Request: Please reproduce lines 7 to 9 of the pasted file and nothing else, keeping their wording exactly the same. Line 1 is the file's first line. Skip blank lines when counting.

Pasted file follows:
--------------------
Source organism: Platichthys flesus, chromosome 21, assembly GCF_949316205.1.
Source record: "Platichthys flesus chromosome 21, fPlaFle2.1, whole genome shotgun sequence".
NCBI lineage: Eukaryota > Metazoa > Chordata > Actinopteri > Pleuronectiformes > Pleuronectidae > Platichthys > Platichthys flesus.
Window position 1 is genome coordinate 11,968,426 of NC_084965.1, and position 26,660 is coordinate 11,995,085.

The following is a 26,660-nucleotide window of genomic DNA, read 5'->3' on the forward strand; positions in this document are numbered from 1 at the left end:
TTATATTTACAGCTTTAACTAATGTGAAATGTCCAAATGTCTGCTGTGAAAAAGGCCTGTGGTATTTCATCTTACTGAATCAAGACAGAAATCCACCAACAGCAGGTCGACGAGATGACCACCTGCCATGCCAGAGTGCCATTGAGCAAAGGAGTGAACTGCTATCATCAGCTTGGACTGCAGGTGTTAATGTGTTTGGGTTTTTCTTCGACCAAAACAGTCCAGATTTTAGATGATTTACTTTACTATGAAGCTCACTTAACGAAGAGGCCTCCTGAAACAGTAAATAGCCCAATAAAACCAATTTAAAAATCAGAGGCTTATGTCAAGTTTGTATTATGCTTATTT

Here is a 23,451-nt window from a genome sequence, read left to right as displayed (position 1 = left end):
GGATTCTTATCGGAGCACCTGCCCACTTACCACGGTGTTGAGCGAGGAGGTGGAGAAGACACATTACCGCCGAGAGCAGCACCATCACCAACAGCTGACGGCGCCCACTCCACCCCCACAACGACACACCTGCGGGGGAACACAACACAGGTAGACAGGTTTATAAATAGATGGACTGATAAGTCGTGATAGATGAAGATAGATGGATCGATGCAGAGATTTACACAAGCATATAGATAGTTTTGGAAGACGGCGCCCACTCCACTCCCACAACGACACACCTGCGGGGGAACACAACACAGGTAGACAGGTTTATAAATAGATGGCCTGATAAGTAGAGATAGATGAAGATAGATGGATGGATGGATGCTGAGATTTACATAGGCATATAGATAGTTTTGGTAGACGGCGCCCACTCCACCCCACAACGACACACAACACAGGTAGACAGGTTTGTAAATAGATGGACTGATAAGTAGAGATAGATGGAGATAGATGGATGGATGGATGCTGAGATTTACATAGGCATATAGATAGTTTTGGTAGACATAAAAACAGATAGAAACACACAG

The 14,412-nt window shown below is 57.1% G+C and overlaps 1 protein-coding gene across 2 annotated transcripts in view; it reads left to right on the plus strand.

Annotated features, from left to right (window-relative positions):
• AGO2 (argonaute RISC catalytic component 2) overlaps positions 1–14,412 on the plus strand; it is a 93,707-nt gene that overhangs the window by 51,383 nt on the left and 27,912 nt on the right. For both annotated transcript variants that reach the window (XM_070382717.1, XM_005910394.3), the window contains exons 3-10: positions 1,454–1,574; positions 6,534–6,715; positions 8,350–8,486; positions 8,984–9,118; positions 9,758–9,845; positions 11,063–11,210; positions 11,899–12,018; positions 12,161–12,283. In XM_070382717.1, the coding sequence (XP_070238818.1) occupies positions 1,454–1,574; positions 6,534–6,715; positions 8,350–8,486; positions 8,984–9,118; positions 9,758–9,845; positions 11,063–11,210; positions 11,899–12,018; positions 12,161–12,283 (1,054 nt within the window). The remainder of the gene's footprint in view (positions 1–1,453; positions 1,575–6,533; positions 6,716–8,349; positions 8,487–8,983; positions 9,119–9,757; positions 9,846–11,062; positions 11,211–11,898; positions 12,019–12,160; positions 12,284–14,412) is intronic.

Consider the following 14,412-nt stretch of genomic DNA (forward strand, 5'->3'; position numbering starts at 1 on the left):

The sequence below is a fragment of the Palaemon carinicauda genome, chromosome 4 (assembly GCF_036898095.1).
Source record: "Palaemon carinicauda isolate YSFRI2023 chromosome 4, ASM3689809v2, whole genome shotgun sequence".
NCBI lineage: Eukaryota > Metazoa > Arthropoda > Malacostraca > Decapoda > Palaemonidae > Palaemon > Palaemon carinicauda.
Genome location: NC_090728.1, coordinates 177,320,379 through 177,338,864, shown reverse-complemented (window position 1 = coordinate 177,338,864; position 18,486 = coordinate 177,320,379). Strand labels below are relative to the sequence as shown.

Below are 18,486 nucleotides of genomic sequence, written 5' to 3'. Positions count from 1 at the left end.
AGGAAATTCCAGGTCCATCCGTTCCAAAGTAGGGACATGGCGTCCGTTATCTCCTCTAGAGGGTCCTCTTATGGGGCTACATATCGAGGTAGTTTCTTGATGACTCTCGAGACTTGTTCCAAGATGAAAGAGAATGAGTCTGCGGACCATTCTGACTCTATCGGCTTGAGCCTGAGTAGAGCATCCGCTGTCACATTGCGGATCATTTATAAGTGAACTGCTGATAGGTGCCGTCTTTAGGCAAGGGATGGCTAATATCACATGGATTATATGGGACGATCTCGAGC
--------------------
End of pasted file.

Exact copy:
Here is a 23,451-nt window from a genome sequence, read left to right as displayed (position 1 = left end):
GGATTCTTATCGGAGCACCTGCCCACTTACCACGGTGTTGAGCGAGGAGGTGGAGAAGACACATTACCGCCGAGAGCAGCACCATCACCAACAGCTGACGGCGCCCACTCCACCCCCACAACGACACACCTGCGGGGGAACACAACACAGGTAGACAGGTTTATAAATAGATGGACTGATAAGTCGTGATAGATGAAGATAGATGGATCGATGCAGAGATTTACACAAGCATATAGATAGTTTTGGAAGACGGCGCCCACTCCACTCCCACAACGACACACCTGCGGGGGAACACAACACAGGTAGACAGGTTTATAAATAGATGGCCTGATAAGTAGAGATAGATGAAGATAGATGGATGGATGGATGCTGAGATTTACATAGGCATATAGATAGTTTTGGTAGACGGCGCCCACTCCACCCCACAACGACACACAACACAGGTAGACAGGTTTGTAAATAGATGGACTGATAAGTAGAGATAGATGGAGATAGATGGATGGATGGATGCTGAGATTTACATAGGCATATAGATAGTTTTGGTAGACATAAAAACAGATAGAAACACACAG

The 14,412-nt window shown below is 57.1% G+C and overlaps 1 protein-coding gene across 2 annotated transcripts in view; it reads left to right on the plus strand.